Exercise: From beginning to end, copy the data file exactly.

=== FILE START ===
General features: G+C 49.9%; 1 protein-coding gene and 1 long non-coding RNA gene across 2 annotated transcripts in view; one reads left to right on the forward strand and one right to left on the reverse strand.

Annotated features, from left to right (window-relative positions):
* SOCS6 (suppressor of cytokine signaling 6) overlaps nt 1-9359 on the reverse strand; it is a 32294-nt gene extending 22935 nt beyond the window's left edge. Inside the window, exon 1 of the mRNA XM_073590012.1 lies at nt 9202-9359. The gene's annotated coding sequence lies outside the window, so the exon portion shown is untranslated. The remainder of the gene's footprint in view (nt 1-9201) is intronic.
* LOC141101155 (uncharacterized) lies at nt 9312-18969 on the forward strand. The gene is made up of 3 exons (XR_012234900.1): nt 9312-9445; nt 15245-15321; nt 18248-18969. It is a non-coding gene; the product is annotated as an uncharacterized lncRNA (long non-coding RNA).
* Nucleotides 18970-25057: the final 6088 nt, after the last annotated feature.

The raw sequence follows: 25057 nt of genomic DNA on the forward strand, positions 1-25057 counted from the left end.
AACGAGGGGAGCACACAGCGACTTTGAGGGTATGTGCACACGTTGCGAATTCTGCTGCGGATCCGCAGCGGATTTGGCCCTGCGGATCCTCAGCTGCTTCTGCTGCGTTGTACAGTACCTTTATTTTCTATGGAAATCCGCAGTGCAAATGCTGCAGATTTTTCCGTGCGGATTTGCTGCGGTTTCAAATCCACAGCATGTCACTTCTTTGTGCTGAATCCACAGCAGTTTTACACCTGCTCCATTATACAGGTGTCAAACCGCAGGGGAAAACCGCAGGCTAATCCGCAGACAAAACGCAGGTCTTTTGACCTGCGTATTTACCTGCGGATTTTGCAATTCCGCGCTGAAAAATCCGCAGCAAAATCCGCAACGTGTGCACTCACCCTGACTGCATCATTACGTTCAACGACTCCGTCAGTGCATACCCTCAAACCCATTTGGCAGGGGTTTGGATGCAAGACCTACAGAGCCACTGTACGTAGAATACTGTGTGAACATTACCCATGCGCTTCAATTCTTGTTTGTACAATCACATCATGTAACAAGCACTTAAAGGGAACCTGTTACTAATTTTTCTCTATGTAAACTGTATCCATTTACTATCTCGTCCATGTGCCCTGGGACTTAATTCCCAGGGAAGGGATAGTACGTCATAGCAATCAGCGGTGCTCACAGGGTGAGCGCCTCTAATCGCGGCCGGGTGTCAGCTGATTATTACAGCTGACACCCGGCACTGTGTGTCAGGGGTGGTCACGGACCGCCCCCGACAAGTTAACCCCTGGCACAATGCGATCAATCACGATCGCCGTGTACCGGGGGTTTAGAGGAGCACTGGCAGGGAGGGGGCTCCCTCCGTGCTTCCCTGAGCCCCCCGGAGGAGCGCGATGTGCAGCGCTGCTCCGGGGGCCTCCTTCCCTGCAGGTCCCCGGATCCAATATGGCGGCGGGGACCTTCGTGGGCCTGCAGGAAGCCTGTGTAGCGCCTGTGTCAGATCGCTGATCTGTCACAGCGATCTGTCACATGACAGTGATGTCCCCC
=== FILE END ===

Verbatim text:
General features: G+C 49.9%; 1 protein-coding gene and 1 long non-coding RNA gene across 2 annotated transcripts in view; one reads left to right on the forward strand and one right to left on the reverse strand.

Annotated features, from left to right (window-relative positions):
* SOCS6 (suppressor of cytokine signaling 6) overlaps nt 1-9359 on the reverse strand; it is a 32294-nt gene extending 22935 nt beyond the window's left edge. Inside the window, exon 1 of the mRNA XM_073590012.1 lies at nt 9202-9359. The gene's annotated coding sequence lies outside the window, so the exon portion shown is untranslated. The remainder of the gene's footprint in view (nt 1-9201) is intronic.
* LOC141101155 (uncharacterized) lies at nt 9312-18969 on the forward strand. The gene is made up of 3 exons (XR_012234900.1): nt 9312-9445; nt 15245-15321; nt 18248-18969. It is a non-coding gene; the product is annotated as an uncharacterized lncRNA (long non-coding RNA).
* Nucleotides 18970-25057: the final 6088 nt, after the last annotated feature.

The raw sequence follows: 25057 nt of genomic DNA on the forward strand, positions 1-25057 counted from the left end.
AACGAGGGGAGCACACAGCGACTTTGAGGGTATGTGCACACGTTGCGAATTCTGCTGCGGATCCGCAGCGGATTTGGCCCTGCGGATCCTCAGCTGCTTCTGCTGCGTTGTACAGTACCTTTATTTTCTATGGAAATCCGCAGTGCAAATGCTGCAGATTTTTCCGTGCGGATTTGCTGCGGTTTCAAATCCACAGCATGTCACTTCTTTGTGCTGAATCCACAGCAGTTTTACACCTGCTCCATTATACAGGTGTCAAACCGCAGGGGAAAACCGCAGGCTAATCCGCAGACAAAACGCAGGTCTTTTGACCTGCGTATTTACCTGCGGATTTTGCAATTCCGCGCTGAAAAATCCGCAGCAAAATCCGCAACGTGTGCACTCACCCTGACTGCATCATTACGTTCAACGACTCCGTCAGTGCATACCCTCAAACCCATTTGGCAGGGGTTTGGATGCAAGACCTACAGAGCCACTGTACGTAGAATACTGTGTGAACATTACCCATGCGCTTCAATTCTTGTTTGTACAATCACATCATGTAACAAGCACTTAAAGGGAACCTGTTACTAATTTTTCTCTATGTAAACTGTATCCATTTACTATCTCGTCCATGTGCCCTGGGACTTAATTCCCAGGGAAGGGATAGTACGTCATAGCAATCAGCGGTGCTCACAGGGTGAGCGCCTCTAATCGCGGCCGGGTGTCAGCTGATTATTACAGCTGACACCCGGCACTGTGTGTCAGGGGTGGTCACGGACCGCCCCCGACAAGTTAACCCCTGGCACAATGCGATCAATCACGATCGCCGTGTACCGGGGGTTTAGAGGAGCACTGGCAGGGAGGGGGCTCCCTCCGTGCTTCCCTGAGCCCCCCGGAGGAGCGCGATGTGCAGCGCTGCTCCGGGGGCCTCCTTCCCTGCAGGTCCCCGGATCCAATATGGCGGCGGGGACCTTCGTGGGCCTGCAGGAAGCCTGTGTAGCGCCTGTGTCAGATCGCTGATCTGTCACAGCGATCTGTCACATGACAGTGATGTCCCCC